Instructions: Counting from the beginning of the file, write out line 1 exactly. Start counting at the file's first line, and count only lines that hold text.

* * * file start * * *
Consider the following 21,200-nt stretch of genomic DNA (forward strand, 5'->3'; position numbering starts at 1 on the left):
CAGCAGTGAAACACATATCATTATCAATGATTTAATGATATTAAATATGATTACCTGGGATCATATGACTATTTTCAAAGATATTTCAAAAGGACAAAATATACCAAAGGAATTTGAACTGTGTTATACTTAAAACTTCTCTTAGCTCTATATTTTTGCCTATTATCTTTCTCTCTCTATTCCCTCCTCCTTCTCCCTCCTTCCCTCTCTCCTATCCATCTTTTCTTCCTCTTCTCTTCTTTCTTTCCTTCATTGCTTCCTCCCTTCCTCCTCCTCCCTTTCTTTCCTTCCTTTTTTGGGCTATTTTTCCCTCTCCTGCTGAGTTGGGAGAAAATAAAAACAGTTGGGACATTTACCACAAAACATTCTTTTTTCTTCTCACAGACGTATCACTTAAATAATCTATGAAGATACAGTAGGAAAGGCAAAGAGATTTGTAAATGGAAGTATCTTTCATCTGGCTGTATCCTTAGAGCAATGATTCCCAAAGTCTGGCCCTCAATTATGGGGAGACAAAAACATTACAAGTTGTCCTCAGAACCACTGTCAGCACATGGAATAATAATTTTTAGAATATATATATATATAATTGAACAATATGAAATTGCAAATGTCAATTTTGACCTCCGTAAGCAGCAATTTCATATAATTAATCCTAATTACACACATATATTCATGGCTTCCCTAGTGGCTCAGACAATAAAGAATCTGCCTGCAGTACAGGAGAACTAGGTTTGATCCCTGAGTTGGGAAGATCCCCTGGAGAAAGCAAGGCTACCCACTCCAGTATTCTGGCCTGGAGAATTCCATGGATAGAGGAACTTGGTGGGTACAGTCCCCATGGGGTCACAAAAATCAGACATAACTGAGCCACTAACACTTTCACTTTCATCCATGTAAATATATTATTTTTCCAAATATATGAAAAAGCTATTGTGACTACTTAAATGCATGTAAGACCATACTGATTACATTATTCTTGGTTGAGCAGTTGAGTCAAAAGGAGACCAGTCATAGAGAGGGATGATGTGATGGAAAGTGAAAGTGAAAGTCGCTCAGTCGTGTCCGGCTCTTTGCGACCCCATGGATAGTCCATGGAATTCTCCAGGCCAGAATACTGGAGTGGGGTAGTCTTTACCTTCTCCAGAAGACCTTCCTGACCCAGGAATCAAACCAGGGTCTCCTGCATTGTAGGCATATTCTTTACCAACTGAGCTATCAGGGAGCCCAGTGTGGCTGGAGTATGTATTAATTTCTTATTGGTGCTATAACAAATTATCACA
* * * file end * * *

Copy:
Consider the following 21,200-nt stretch of genomic DNA (forward strand, 5'->3'; position numbering starts at 1 on the left):